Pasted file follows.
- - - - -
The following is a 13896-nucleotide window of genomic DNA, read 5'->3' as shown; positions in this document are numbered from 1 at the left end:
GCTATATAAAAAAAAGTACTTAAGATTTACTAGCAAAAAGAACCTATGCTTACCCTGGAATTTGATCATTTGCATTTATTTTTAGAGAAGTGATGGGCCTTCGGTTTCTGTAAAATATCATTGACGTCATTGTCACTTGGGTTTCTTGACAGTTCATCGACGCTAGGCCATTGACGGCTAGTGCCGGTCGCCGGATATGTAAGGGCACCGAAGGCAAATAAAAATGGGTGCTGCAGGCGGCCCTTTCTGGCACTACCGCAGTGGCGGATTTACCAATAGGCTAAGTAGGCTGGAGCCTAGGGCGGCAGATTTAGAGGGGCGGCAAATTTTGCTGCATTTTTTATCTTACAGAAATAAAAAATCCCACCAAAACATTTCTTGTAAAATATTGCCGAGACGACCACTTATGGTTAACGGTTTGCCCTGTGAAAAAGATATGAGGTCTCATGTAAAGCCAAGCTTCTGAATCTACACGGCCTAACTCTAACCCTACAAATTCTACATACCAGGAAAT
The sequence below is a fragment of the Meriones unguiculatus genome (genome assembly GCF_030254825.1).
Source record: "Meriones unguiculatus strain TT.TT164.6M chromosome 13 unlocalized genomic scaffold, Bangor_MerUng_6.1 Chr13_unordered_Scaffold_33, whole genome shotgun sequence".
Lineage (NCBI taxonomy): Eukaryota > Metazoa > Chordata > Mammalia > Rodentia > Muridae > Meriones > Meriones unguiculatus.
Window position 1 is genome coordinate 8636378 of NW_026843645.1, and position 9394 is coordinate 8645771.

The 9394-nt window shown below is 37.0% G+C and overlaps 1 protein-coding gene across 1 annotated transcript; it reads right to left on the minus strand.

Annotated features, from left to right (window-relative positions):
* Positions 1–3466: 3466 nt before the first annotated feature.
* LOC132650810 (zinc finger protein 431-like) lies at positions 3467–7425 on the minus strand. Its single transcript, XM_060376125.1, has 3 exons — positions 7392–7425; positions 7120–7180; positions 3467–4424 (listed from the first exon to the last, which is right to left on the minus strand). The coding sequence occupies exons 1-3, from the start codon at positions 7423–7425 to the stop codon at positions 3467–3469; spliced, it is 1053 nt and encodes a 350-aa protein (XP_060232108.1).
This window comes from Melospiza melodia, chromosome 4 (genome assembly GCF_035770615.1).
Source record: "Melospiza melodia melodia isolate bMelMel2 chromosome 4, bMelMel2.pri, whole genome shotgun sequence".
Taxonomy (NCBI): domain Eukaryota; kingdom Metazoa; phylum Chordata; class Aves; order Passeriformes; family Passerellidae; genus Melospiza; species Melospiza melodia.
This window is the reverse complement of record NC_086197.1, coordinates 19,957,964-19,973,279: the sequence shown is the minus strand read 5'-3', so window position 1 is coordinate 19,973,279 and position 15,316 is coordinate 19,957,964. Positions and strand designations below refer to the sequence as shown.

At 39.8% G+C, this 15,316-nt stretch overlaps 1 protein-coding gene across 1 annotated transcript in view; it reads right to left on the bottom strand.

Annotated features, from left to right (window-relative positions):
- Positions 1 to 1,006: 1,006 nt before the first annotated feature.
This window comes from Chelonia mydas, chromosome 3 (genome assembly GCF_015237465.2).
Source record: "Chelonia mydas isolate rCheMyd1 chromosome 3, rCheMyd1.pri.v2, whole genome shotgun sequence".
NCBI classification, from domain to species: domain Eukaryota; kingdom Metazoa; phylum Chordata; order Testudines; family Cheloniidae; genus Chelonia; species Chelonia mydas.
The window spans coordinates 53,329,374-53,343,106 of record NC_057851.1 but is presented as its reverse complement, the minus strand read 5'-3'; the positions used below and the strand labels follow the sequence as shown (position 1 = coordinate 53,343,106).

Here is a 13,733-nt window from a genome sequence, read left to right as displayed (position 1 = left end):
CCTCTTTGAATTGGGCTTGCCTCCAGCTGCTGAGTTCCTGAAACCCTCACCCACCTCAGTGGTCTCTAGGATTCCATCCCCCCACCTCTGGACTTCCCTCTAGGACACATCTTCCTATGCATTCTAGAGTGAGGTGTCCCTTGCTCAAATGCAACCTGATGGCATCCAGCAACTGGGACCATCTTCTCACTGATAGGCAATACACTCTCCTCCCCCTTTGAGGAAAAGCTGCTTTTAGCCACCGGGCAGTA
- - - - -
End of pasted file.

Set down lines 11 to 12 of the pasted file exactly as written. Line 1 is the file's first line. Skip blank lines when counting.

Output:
This window comes from Melospiza melodia, chromosome 4 (genome assembly GCF_035770615.1).
Source record: "Melospiza melodia melodia isolate bMelMel2 chromosome 4, bMelMel2.pri, whole genome shotgun sequence".